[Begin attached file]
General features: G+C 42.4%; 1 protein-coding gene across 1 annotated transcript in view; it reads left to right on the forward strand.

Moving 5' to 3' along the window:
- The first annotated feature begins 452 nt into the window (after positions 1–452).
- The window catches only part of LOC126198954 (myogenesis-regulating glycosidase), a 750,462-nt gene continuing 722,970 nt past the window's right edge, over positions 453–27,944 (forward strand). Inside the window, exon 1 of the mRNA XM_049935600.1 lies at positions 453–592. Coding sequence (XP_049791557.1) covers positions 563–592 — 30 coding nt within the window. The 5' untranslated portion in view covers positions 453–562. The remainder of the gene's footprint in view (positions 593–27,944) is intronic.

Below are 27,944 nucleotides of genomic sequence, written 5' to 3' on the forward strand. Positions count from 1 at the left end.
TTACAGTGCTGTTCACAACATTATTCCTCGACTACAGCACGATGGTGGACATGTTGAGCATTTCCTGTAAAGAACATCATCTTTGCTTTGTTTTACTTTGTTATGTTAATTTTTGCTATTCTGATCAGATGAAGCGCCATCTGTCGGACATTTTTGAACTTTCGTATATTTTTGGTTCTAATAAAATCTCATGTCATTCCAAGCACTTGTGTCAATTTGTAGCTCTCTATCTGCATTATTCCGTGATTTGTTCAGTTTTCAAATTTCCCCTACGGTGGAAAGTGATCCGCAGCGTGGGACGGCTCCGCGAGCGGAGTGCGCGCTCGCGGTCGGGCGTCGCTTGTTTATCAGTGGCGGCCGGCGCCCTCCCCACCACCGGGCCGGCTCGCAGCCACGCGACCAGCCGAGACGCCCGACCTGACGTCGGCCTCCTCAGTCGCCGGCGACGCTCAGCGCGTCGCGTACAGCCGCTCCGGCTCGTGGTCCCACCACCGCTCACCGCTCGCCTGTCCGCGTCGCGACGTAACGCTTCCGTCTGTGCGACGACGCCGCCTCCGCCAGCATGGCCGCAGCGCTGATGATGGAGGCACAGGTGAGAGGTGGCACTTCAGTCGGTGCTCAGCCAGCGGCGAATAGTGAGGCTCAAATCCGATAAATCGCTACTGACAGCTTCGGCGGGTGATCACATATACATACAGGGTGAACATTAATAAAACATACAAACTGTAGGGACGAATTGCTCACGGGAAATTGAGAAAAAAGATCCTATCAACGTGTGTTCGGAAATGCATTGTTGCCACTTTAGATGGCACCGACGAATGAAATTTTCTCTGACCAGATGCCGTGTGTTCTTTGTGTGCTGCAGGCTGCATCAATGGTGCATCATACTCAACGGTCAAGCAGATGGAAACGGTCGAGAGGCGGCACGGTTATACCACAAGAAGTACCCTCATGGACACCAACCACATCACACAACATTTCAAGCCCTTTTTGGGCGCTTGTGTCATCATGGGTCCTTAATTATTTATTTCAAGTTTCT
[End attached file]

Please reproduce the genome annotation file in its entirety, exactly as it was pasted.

General features: G+C 42.4%; 1 protein-coding gene across 1 annotated transcript in view; it reads left to right on the forward strand.

Moving 5' to 3' along the window:
- The first annotated feature begins 452 nt into the window (after positions 1–452).
- The window catches only part of LOC126198954 (myogenesis-regulating glycosidase), a 750,462-nt gene continuing 722,970 nt past the window's right edge, over positions 453–27,944 (forward strand). Inside the window, exon 1 of the mRNA XM_049935600.1 lies at positions 453–592. Coding sequence (XP_049791557.1) covers positions 563–592 — 30 coding nt within the window. The 5' untranslated portion in view covers positions 453–562. The remainder of the gene's footprint in view (positions 593–27,944) is intronic.

Below are 27,944 nucleotides of genomic sequence, written 5' to 3' on the forward strand. Positions count from 1 at the left end.
TTACAGTGCTGTTCACAACATTATTCCTCGACTACAGCACGATGGTGGACATGTTGAGCATTTCCTGTAAAGAACATCATCTTTGCTTTGTTTTACTTTGTTATGTTAATTTTTGCTATTCTGATCAGATGAAGCGCCATCTGTCGGACATTTTTGAACTTTCGTATATTTTTGGTTCTAATAAAATCTCATGTCATTCCAAGCACTTGTGTCAATTTGTAGCTCTCTATCTGCATTATTCCGTGATTTGTTCAGTTTTCAAATTTCCCCTACGGTGGAAAGTGATCCGCAGCGTGGGACGGCTCCGCGAGCGGAGTGCGCGCTCGCGGTCGGGCGTCGCTTGTTTATCAGTGGCGGCCGGCGCCCTCCCCACCACCGGGCCGGCTCGCAGCCACGCGACCAGCCGAGACGCCCGACCTGACGTCGGCCTCCTCAGTCGCCGGCGACGCTCAGCGCGTCGCGTACAGCCGCTCCGGCTCGTGGTCCCACCACCGCTCACCGCTCGCCTGTCCGCGTCGCGACGTAACGCTTCCGTCTGTGCGACGACGCCGCCTCCGCCAGCATGGCCGCAGCGCTGATGATGGAGGCACAGGTGAGAGGTGGCACTTCAGTCGGTGCTCAGCCAGCGGCGAATAGTGAGGCTCAAATCCGATAAATCGCTACTGACAGCTTCGGCGGGTGATCACATATACATACAGGGTGAACATTAATAAAACATACAAACTGTAGGGACGAATTGCTCACGGGAAATTGAGAAAAAAGATCCTATCAACGTGTGTTCGGAAATGCATTGTTGCCACTTTAGATGGCACCGACGAATGAAATTTTCTCTGACCAGATGCCGTGTGTTCTTTGTGTGCTGCAGGCTGCATCAATGGTGCATCATACTCAACGGTCAAGCAGATGGAAACGGTCGAGAGGCGGCACGGTTATACCACAAGAAGTACCCTCATGGACACCAACCACATCACACAACATTTCAAGCCCTTTTTGGGCGCTTGTGTCATCATGGGTCCTTAATTATTTATTTCAAGTTTCT